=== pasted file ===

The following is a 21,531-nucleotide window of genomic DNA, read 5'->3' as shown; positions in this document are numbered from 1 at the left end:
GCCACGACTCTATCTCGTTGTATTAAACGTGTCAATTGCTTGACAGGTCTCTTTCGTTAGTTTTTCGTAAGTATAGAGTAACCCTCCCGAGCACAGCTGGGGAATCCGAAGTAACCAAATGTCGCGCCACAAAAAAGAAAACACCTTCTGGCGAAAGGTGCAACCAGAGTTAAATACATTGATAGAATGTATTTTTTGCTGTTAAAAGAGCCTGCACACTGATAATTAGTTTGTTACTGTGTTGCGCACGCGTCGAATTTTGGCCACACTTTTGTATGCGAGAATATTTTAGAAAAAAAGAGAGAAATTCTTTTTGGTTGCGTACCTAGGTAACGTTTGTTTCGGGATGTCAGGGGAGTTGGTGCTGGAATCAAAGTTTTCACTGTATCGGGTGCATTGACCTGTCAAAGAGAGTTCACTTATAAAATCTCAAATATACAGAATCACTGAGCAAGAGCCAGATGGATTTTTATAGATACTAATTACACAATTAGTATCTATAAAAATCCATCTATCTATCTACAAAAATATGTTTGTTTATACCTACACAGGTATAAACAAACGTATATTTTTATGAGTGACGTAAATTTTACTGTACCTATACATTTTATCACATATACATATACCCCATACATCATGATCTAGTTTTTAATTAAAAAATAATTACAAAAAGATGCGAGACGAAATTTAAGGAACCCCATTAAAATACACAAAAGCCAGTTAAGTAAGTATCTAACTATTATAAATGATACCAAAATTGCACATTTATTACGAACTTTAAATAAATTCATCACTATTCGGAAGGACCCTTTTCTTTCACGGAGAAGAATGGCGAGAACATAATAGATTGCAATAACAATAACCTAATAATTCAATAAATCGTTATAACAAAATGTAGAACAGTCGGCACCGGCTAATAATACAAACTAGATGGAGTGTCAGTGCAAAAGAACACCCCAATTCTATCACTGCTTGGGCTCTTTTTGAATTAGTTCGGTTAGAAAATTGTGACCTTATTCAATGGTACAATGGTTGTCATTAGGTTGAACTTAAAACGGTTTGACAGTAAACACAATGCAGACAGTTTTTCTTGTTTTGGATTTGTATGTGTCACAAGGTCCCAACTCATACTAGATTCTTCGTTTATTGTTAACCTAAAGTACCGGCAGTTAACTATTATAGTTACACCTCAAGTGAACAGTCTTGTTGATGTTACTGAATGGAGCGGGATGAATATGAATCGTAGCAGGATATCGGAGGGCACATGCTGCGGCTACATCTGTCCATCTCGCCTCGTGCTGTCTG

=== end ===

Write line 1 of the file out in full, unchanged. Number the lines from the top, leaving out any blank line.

The following is a 21,531-nucleotide window of genomic DNA, read 5'->3' as shown; positions in this document are numbered from 1 at the left end: